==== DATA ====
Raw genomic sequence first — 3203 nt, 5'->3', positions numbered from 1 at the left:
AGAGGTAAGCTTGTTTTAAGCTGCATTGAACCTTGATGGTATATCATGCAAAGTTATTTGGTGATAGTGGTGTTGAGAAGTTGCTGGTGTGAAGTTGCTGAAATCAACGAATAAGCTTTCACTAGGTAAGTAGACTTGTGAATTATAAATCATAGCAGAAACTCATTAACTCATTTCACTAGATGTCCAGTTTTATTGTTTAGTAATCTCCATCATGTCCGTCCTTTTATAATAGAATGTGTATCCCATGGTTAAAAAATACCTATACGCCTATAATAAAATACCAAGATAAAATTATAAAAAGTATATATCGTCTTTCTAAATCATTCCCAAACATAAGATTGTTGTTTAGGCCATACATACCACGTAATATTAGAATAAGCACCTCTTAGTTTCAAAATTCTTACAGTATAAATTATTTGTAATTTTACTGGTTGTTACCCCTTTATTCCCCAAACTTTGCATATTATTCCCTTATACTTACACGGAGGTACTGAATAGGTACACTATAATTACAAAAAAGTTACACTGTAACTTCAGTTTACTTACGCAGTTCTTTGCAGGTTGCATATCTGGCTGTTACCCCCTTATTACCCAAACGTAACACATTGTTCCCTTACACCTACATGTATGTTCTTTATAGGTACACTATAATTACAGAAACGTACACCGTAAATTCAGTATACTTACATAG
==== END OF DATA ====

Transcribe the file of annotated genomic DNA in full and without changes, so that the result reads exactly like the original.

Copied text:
Raw genomic sequence first — 3203 nt, 5'->3', positions numbered from 1 at the left:
AGAGGTAAGCTTGTTTTAAGCTGCATTGAACCTTGATGGTATATCATGCAAAGTTATTTGGTGATAGTGGTGTTGAGAAGTTGCTGGTGTGAAGTTGCTGAAATCAACGAATAAGCTTTCACTAGGTAAGTAGACTTGTGAATTATAAATCATAGCAGAAACTCATTAACTCATTTCACTAGATGTCCAGTTTTATTGTTTAGTAATCTCCATCATGTCCGTCCTTTTATAATAGAATGTGTATCCCATGGTTAAAAAATACCTATACGCCTATAATAAAATACCAAGATAAAATTATAAAAAGTATATATCGTCTTTCTAAATCATTCCCAAACATAAGATTGTTGTTTAGGCCATACATACCACGTAATATTAGAATAAGCACCTCTTAGTTTCAAAATTCTTACAGTATAAATTATTTGTAATTTTACTGGTTGTTACCCCTTTATTCCCCAAACTTTGCATATTATTCCCTTATACTTACACGGAGGTACTGAATAGGTACACTATAATTACAAAAAAGTTACACTGTAACTTCAGTTTACTTACGCAGTTCTTTGCAGGTTGCATATCTGGCTGTTACCCCCTTATTACCCAAACGTAACACATTGTTCCCTTACACCTACATGTATGTTCTTTATAGGTACACTATAATTACAGAAACGTACACCGTAAATTCAGTATACTTACATAG